Pencils: Dario Brizuela
*Chronologically speaking, I would place this story sometime after TMNT (Vol. 1) #21, when the Turtles had returned to New York.
*Mikey was first shown taking an interest in writing in TMNT (Vol. 1) #17. While he was shown pursuing the career aggressively in Image’s TMNT Vol. 3, this marks one of the few times Mikey is shown continuing the craft in Mirage continuity.
*Tiresias mentions a vision in which hundreds of thousands die. He may be referring to the apocalyptic future seen in Tales of the TMNT (Vol. 2) #69. Michelangelo will meet another Lovecraftian deity that predicts the end of the world in Tales of the TMNT #45.
*The book “De Vermis Mysteriis” was created by author Robert Bloch as an addition to the Cthulhu Mythos of writer H.P. Lovecraft.
*Leonardo will recall this adventure many years later in TMNT (Vol. 4) #18. (In reality, TMNT #18 was published prior to this issue and the reference, at the time, was to an “as-yet-untold TMNT tale”.)
*This issue also contained a bonus story, “The Mother of All Anger” by Will Tupper and Jon Landry.
Like a lot of people, I discovered H.P. Lovecraft in high school when I was searching for horror literature somewhere in-between the modern masters like Stephen King and Clive Barker, and the gothic authors like Edgar Allen Poe and Bram Stoker. I stumbled upon a “Best of H.P. Lovecraft” paperback from Del Rey (which I still own to this very day despite it being in tatters) and from there I had to read EVERYTHING. And once I devoured Lovecraft’s entire works, I moved onto his Weird Fiction contemporaries, such as Robert E. Howard, August Derleth, Clark Ashton Smith and, as it pertains to this issue of Tales of the TMNT, Robert Bloch and Fritz Leiber.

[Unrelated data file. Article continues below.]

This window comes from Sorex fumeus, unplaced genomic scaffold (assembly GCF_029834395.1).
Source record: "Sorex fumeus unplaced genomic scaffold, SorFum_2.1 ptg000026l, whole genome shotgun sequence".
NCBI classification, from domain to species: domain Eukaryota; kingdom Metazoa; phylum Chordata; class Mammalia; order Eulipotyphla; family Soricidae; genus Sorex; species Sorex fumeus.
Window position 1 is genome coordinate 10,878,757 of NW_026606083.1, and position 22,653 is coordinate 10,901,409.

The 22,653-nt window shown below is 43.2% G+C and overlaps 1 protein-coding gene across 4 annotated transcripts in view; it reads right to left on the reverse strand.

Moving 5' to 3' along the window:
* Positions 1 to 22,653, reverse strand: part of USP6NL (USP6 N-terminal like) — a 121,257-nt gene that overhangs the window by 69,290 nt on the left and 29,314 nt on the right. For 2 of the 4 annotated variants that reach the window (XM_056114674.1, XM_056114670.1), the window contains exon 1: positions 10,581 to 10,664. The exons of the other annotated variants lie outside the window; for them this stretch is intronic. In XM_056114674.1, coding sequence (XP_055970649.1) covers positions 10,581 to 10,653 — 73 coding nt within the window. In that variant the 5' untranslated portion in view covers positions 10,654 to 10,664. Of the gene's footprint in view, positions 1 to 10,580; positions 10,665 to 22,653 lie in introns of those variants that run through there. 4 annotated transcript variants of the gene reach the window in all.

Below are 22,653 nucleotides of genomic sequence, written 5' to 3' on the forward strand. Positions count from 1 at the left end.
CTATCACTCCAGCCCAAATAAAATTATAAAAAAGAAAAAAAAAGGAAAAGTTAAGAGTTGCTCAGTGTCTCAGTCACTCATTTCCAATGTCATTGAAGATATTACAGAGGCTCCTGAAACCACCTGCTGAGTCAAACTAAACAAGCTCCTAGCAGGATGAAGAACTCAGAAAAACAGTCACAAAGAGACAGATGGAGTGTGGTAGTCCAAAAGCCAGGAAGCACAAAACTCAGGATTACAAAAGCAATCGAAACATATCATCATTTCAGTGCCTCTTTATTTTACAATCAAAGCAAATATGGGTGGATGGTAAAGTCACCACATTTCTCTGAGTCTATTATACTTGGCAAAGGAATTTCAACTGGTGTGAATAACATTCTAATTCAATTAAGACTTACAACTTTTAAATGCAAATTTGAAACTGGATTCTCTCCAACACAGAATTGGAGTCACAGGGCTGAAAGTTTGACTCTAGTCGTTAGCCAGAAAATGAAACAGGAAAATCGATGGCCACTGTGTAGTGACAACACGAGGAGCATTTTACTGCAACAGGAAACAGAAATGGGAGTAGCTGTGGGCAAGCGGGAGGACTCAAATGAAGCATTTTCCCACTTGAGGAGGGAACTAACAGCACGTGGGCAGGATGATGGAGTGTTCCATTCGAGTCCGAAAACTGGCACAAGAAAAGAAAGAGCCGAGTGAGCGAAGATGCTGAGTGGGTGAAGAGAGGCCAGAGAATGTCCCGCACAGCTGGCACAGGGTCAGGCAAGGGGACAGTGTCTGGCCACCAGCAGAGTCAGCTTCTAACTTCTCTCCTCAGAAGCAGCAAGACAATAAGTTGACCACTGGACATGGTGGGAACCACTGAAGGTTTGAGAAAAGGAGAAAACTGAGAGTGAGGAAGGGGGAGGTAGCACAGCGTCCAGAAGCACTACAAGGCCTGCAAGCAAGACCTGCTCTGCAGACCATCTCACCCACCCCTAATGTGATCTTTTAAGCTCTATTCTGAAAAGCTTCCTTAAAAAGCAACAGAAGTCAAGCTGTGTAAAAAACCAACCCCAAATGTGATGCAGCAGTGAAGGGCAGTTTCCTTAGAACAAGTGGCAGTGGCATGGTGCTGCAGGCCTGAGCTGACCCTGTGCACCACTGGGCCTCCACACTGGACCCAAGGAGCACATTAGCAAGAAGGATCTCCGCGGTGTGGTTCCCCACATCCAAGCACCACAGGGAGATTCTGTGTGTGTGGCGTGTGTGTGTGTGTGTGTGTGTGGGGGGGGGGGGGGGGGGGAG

I love me some Lovecraft, is what I’m getting at, and much to my surprise, the Weird Fiction medium actually blends into the universe of the Teenage Mutant Ninja Turtles astonishingly well. Tristan Jones recently penned a fantastic miniseries for IDW, Infestation 2: TMNT, which pitted the Turtles against Lovecraft’s “Black Goat with a Thousand Young”, Shub-Niggurath. And even the cartoons, both old and new, have dabbled in some limited Lovecraftian elements. The Fred Wolf TMNT episode “Splinter No More” by Michael Reaves boasts some neutered Lovecraftian influences, while the 4Kids TMNT episode “The Darkness Within” was very obviously inspired by the Mythos.
The best Lovecraft-inspired TMNT story, for my money’s worth, is “Circle of Darkness” by Bill Moulage (scripting a concept conceived by Steve Murphy). In reality, its two strongest Cthulhu Mythos influences aren’t drawn from Lovecraft stories at all, but from two of his contemporaries (members of the “Lovecraft Circle”, as it's called, now). “De Vermis Mysteriis” was created by Robert Bloch (youngest member of the Circle) and featured in quite a few of his Mythos stories, most notably in a trilogy he co-wrote with Lovecraft (“The Shambler from the Stars”, “The Haunter of the Dark” and “The Shadow from the Steeple”). The idea of a giant worm lurking below cities and causing earthquakes seems to have been taken from a story by another member of the Circle, Fritz Leiber, called “The Terror from the Depths”.